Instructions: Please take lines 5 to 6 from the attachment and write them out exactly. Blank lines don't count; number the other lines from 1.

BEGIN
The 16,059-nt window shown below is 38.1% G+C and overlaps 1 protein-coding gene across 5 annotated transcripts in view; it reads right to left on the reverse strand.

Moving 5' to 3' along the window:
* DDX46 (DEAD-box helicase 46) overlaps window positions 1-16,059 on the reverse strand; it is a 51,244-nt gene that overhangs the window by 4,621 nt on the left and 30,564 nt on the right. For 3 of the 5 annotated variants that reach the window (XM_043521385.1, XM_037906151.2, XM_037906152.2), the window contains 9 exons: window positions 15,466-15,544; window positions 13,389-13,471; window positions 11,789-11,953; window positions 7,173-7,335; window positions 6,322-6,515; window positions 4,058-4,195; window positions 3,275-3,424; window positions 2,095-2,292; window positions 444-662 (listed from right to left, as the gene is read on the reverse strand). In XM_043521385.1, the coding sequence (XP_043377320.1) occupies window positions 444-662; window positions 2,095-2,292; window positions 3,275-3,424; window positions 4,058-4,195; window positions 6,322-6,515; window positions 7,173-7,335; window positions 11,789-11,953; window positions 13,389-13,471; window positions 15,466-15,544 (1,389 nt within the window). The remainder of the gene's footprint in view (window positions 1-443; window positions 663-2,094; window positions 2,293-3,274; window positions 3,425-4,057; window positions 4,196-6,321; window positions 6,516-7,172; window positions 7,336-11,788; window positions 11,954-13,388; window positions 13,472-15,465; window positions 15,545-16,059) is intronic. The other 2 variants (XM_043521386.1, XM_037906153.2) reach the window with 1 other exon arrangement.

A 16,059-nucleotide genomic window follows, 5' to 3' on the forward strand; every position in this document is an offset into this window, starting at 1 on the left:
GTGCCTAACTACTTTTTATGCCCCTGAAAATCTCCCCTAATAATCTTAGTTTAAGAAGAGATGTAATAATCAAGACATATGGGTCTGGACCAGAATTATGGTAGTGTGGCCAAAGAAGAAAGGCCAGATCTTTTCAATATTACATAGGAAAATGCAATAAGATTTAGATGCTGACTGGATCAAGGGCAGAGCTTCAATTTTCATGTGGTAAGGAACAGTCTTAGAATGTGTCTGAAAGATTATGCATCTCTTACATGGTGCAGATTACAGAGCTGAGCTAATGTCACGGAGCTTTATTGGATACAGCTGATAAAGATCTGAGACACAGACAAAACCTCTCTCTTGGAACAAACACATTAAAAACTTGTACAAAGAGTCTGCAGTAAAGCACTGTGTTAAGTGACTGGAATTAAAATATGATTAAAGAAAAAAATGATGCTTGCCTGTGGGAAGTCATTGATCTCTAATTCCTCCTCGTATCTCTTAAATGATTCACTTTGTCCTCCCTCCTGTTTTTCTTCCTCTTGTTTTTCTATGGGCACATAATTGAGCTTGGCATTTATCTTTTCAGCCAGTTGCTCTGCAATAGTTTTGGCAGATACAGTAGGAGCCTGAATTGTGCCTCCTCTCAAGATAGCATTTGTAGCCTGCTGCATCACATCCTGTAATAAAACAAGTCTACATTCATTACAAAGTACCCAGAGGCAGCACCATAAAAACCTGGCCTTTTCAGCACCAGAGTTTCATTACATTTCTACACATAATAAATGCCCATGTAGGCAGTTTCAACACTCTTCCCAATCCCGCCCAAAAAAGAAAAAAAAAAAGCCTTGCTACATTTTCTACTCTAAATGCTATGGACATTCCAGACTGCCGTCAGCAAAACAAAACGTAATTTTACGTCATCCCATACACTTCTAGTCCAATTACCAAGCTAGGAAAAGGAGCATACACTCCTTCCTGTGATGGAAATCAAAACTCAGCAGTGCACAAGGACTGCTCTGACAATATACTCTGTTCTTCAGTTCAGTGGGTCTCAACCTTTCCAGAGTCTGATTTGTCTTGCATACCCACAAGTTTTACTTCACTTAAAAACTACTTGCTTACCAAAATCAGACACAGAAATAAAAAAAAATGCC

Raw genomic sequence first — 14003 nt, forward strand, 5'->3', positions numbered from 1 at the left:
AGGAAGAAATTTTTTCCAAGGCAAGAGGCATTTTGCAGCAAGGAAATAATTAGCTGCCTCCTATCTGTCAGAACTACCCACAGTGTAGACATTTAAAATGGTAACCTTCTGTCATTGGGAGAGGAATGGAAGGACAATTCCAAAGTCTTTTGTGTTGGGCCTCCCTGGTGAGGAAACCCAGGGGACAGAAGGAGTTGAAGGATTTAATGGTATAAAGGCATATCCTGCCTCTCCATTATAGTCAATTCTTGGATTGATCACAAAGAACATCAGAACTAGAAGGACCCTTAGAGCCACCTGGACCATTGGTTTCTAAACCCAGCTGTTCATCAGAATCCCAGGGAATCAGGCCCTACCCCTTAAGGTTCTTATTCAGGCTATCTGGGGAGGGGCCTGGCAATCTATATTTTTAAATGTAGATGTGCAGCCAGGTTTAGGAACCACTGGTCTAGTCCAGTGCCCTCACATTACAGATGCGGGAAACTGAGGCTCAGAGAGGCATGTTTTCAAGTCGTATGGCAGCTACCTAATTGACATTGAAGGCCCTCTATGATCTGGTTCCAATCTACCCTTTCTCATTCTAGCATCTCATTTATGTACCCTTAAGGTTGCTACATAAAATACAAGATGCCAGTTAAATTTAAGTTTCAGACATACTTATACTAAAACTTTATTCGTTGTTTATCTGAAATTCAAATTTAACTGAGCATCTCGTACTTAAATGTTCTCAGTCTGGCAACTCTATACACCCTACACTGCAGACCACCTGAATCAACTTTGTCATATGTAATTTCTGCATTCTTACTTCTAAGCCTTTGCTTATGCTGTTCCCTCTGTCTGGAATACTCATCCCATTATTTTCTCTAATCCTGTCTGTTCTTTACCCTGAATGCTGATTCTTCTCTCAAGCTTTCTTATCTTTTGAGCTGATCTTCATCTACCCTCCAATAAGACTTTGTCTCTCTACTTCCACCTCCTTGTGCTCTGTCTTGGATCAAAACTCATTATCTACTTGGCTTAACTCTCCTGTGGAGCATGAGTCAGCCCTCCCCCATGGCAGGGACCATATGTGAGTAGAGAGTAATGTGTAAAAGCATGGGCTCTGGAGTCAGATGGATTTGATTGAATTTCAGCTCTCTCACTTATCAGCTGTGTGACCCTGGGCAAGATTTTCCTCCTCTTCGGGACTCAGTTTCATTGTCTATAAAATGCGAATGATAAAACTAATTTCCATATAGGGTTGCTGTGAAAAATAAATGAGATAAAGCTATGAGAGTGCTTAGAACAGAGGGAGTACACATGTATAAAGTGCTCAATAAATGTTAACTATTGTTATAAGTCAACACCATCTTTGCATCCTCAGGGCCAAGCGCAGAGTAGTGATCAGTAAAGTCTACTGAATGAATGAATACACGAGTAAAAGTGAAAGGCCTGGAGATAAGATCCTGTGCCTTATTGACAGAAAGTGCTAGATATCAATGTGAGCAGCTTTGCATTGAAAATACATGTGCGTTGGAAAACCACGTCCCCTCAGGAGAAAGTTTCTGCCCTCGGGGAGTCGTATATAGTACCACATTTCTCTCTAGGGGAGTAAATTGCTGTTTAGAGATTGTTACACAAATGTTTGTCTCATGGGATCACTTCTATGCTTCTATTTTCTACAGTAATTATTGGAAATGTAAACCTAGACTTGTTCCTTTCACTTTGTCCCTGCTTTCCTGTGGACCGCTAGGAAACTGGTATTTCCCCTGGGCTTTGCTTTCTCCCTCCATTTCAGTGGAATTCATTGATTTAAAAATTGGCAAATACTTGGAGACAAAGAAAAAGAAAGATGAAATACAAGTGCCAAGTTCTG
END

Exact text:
GTGCCTAACTACTTTTTATGCCCCTGAAAATCTCCCCTAATAATCTTAGTTTAAGAAGAGATGTAATAATCAAGACATATGGGTCTGGACCAGAATTATGGTAGTGTGGCCAAAGAAGAAAGGCCAGATCTTTTCAATATTACATAGGAAAATGCAATAAGATTTAGATGCTGACTGGATCAAGGGCAGAGCTTCAATTTTCATGTGGTAAGGAACAGTCTTAGAATGTGTCTGAAAGATTATGCATCTCTTACATGGTGCAGATTACAGAGCTGAGCTAATGTCACGGAGCTTTATTGGATACAGCTGATAAAGATCTGAGACACAGACAAAACCTCTCTCTTGGAACAAACACATTAAAAACTTGTACAAAGAGTCTGCAGTAAAGCACTGTGTTAAGTGACTGGAATTAAAATATGATTAAAGAAAAAAATGATGCTTGCCTGTGGGAAGTCATTGATCTCTAATTCCTCCTCGTATCTCTTAAATGATTCACTTTGTCCTCCCTCCTGTTTTTCTTCCTCTTGTTTTTCTATGGGCACATAATTGAGCTTGGCATTTATCTTTTCAGCCAGTTGCTCTGCAATAGTTTTGGCAGATACAGTAGGAGCCTGAATTGTGCCTCCTCTCAAGATAGCATTTGTAGCCTGCTGCATCACATCCTGTAATAAAACAAGTCTACATTCATTACAAAGTACCCAGAGGCAGCACCATAAAAACCTGGCCTTTTCAGCACCAGAGTTTCATTACATTTCTACACATAATAAATGCCCATGTAGGCAGTTTCAACACTCTTCCCAATCCCGCCCAAAAAAGAAAAAAAAAAAGCCTTGCTACATTTTCTACTCTAAATGCTATGGACATTCCAGACTGCCGTCAGCAAAACAAAACGTAATTTTACGTCATCCCATACACTTCTAGTCCAATTACCAAGCTAGGAAAAGGAGCATACACTCCTTCCTGTGATGGAAATCAAAACTCAGCAGTGCACAAGGACTGCTCTGACAATATACTCTGTTCTTCAGTTCAGTGGGTCTCAACCTTTCCAGAGTCTGATTTGTCTTGCATACCCACAAGTTTTACTTCACTTAAAAACTACTTGCTTACCAAAATCAGACACAGAAATAAAAAAAAATGCC

Raw genomic sequence first — 14003 nt, forward strand, 5'->3', positions numbered from 1 at the left: